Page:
Navigation Links
U of U researchers to use patient's own stem cells to treat heart failure

SALT LAKE CITY Nov. 17, 2008 Researchers at the University of Utah are enrolling people in a new clinical trial that uses a patient's own stem cells to treat ischemic and non-ischemic heart failure.

The one-year Cardiac Repair Cell Treatment of Patients with Dilated Cardiomyopathy (IMPACT-DCM) study will look at the safety of injecting Cardiac Repair Cells (CRC) and their ability to improve heart function.

Patients enrolled in IMPACT-DCM will have their own bone marrow cells drawn (about 3 tablespoons worth), which will then be grown in a culture to expand the number of cells that will help the heart muscle and improve blood flow. Two weeks later, the patient's stem cells will be injected directly into the left ventricle of the heart during a minimally invasive surgery developed by Amit N. Patel, M.D., national principal investigator for the IMPACT-DCM trial and director of cardiovascular regenerative medicine at the University of Utah School of Medicine.

"Heart failure affects about 5 million Americans, with more than half a million new cases diagnosed each year. A subset of these patients has dilated cardiomyopathy (DCM), a condition that leaves the heart weakened, enlarged and unable to pump blood efficiently. For most of these patients, the only option has been a heart transplant," said David A. Bull, M.D., professor and division chief of Cardiothoracic Surgery in the U's medical school and site principal investigator for the trial.

"This is the first trial of its kind in the United States, providing patients who have limited to no other options with a viable treatment," said Patel, professor of surgery. "By using a patient's own cells, we eliminate the concern of rejection and the need for potentially harmful immunosuppressive drugs. We hope these cells will help with new blood vessels and support the heart muscle in order to improve the heart's function, thereby greatly improving the patient's quality of life."

Patients who have been diagnosed with congestive heart failure (NYHA Class 3 or 4) and are between the ages of 18 and 86 may be eligible to participate in the trial. The University of Utah is one of five nationwide sites conducting the IMPACT-DCM study, sponsored by Aastrom Biosciences, Inc., a company specializing in autologous cell products. IMPACT-DCM is a randomized, controlled, Phase II study that will enroll 40 patients nationwide: 20 patients with ischemic DCM and 20 patients with nonischemic DCM.


Contact: Chantelle Turner
University of Utah Health Sciences

Related medicine news :

1. Researchers identify toehold for HIVs assault on brain
2. Researchers Tackle CLL, Diabetes and Trauma-Hemorrhage
3. Researchers Use New Method to Control Bleeding in Hemophilia
4. Stem cells with potential to regenerate injured liver tissue identified by Penn researchers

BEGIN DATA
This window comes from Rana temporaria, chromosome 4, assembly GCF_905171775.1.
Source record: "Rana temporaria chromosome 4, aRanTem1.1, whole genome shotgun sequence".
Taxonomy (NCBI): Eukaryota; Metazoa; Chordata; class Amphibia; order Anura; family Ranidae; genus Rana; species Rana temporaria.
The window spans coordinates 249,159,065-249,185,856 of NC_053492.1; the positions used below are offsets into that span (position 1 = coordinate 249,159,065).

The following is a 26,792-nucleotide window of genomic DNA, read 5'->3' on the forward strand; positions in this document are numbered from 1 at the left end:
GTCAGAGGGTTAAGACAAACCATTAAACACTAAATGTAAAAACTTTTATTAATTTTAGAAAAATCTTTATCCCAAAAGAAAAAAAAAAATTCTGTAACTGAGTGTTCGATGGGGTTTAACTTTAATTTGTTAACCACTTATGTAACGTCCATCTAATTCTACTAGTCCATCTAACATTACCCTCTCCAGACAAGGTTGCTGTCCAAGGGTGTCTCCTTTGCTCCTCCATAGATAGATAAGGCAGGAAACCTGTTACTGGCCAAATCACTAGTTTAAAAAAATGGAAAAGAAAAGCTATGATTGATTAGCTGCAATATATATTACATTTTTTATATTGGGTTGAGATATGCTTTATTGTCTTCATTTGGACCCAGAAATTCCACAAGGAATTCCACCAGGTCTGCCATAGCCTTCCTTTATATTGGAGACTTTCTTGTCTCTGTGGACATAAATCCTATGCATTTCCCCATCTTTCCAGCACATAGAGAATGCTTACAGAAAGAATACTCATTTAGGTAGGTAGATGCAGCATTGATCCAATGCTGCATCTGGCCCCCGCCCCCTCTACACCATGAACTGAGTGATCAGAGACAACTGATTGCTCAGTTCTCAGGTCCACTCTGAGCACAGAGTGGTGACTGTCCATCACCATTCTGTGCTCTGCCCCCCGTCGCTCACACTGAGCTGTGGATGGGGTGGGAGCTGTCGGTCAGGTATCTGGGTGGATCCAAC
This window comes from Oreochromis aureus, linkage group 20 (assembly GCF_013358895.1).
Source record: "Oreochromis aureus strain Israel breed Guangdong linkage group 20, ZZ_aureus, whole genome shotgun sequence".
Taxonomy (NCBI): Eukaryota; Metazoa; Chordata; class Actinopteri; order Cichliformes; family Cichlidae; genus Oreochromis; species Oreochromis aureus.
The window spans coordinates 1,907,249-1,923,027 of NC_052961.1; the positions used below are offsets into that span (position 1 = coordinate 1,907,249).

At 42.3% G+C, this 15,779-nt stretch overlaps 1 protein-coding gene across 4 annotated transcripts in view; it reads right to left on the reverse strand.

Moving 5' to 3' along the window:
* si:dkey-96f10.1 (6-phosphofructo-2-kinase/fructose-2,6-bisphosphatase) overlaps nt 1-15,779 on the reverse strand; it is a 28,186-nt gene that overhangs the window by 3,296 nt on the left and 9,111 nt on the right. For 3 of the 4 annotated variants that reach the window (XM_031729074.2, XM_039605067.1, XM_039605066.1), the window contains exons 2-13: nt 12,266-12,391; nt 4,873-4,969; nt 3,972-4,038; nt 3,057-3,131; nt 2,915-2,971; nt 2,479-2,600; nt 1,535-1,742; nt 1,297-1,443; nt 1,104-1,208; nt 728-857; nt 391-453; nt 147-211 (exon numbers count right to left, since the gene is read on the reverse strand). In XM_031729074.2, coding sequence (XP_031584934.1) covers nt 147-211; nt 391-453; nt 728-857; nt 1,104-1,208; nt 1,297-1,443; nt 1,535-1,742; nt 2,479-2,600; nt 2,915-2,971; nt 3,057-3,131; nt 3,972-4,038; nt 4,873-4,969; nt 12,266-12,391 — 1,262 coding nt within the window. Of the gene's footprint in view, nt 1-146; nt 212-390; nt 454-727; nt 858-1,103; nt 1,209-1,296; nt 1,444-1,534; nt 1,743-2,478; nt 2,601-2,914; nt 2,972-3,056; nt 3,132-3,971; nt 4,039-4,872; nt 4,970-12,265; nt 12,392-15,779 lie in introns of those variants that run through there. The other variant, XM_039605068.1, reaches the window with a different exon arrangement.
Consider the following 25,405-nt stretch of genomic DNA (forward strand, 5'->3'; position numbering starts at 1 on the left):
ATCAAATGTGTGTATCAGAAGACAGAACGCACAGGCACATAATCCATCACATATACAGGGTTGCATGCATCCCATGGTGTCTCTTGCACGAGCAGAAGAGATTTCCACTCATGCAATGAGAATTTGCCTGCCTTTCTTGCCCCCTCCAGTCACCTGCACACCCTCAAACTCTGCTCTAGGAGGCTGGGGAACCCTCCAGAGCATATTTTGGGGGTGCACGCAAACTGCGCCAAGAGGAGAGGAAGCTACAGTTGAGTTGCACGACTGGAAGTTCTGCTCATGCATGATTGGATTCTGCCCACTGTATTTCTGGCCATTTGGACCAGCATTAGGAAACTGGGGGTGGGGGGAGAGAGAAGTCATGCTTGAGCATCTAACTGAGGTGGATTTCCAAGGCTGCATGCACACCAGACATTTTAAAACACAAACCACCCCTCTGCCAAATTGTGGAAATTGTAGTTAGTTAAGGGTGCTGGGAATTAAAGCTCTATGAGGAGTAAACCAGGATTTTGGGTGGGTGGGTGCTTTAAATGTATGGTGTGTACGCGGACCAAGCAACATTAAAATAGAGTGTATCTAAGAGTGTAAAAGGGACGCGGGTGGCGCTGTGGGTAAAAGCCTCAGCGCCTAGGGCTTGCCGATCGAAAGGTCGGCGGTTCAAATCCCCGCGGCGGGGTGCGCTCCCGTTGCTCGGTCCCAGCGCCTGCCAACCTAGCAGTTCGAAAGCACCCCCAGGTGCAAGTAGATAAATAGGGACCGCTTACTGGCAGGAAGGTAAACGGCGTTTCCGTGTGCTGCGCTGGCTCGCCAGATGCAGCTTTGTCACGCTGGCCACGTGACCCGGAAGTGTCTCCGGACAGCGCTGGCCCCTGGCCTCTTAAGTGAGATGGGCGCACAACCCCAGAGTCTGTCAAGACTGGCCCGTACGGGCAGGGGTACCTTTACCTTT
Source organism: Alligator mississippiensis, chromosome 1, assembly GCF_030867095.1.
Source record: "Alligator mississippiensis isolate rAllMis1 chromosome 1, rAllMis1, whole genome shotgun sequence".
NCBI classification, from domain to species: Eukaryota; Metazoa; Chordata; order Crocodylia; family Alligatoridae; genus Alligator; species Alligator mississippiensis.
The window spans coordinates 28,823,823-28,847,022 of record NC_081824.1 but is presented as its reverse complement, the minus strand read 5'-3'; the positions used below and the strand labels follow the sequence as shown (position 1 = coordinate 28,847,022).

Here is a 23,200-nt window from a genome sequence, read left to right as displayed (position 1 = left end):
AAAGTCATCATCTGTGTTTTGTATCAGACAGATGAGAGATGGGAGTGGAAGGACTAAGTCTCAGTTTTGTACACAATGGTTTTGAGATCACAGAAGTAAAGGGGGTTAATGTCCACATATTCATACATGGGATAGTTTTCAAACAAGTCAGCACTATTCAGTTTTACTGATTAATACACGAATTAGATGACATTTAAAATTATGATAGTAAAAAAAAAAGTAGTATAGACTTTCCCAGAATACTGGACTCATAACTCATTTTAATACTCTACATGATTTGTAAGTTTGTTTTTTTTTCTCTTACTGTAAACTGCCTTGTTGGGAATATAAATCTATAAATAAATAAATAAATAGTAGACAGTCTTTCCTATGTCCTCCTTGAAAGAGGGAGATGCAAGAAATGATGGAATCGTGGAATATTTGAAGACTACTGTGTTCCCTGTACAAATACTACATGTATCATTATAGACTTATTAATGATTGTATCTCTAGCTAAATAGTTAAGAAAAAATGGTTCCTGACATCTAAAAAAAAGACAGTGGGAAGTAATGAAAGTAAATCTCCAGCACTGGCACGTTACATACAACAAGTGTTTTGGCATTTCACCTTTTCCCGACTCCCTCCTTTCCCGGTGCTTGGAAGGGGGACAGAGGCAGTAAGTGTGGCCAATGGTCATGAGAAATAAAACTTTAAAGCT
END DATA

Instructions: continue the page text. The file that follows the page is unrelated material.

5. Protein can nurture or devastate brain cells, depending on its friends, researchers find
6. Researchers find stem cells from monkey teeth can stimulate growth and generation of brain cells
7. Battling Bacteria in the Blood: U-M Researchers Tackle Deadly Infections
8. Researchers to Present Additional Data on Soliris(R) (eculizumab) for the Treatment of PNH at the ASH Annual Meeting
9. USC researchers identify key mechanism that regulates the development of stem cells into neurons
10. Cornell researchers study showing evidence of a major environmental trigger for autism
11. Maastricht University researchers produce neural fingerprint of speech recognition
Post Your Comments:
(Date:11/24/2015)... ... November 24, 2015 , ... American Family Care (AFC), the ... of a holiday pop-up clinic located in Metro Atlanta’s North Point Mall. The clinic ... and different way. The location is scheduled to operate through Dec. 24. , Holiday ...
(Date:11/24/2015)... Danbury, CT (PRWEB) , ... November 24, 2015 , ... ... Network (WCHN) today announced an innovative study designed to yield insights into how to ... potential development of biomarkers for pancreatic cancer from small, non-coding RNA molecules (ncRNA), genetic ...
(Date:11/24/2015)... (PRWEB) , ... November 24, 2015 , ... ... award at Cleveland University-Kansas City (CU-KC), in Overland Park, Kansas. Benson, ... Chiropractor and University President Carl S. Cleveland III on October 16. , “Katie ...
(Date:11/24/2015)... CA (PRWEB) , ... November 24, 2015 , ... ... Silver&Fit® Exercise and Healthy Aging Program have announced their endorsement ... service. , “American Specialty Health Fitness is proud to have the MFN as ...
(Date:11/24/2015)... IN (PRWEB) , ... November 24, 2015 , ... Dr. ... his office to help the community stress less this holiday season. During the ... additional stress in people's lives and the team at AlignLife want to help provide ...
Breaking Medicine News(10 mins):
(Date:11/24/2015)... st  Scientific Assembly and Annual Meeting of the Radiological ... in Chicago on Nov-29 th through ... st  Scientific Assembly and Annual Meeting of the Radiological Society of ... Chicago on Nov-29 th through Dec-4 th ... will present its revolutionary whole body CZT digital SPECT/CT solution at ...
(Date:11/24/2015)... , Nov. 24, 2015  Family Rentals, ... recently announced the launch of their newly designed, ... --> --> ... --> --> Now, renting ... travel and vacation, just got a whole lot ...
(Date:11/24/2015)... LONDON , November 24, 2015 ... PCSK9 Inhibitors, CETP Inhibitors, MTTP Inhibitors, ApoB Inhibitors and ... areas are going to grow at the fastest rates? ... to 2025, assessing data, trends, opportunities and prospects there. ... graphs. Discover the most lucrative areas in the industry ...
Breaking Medicine Technology: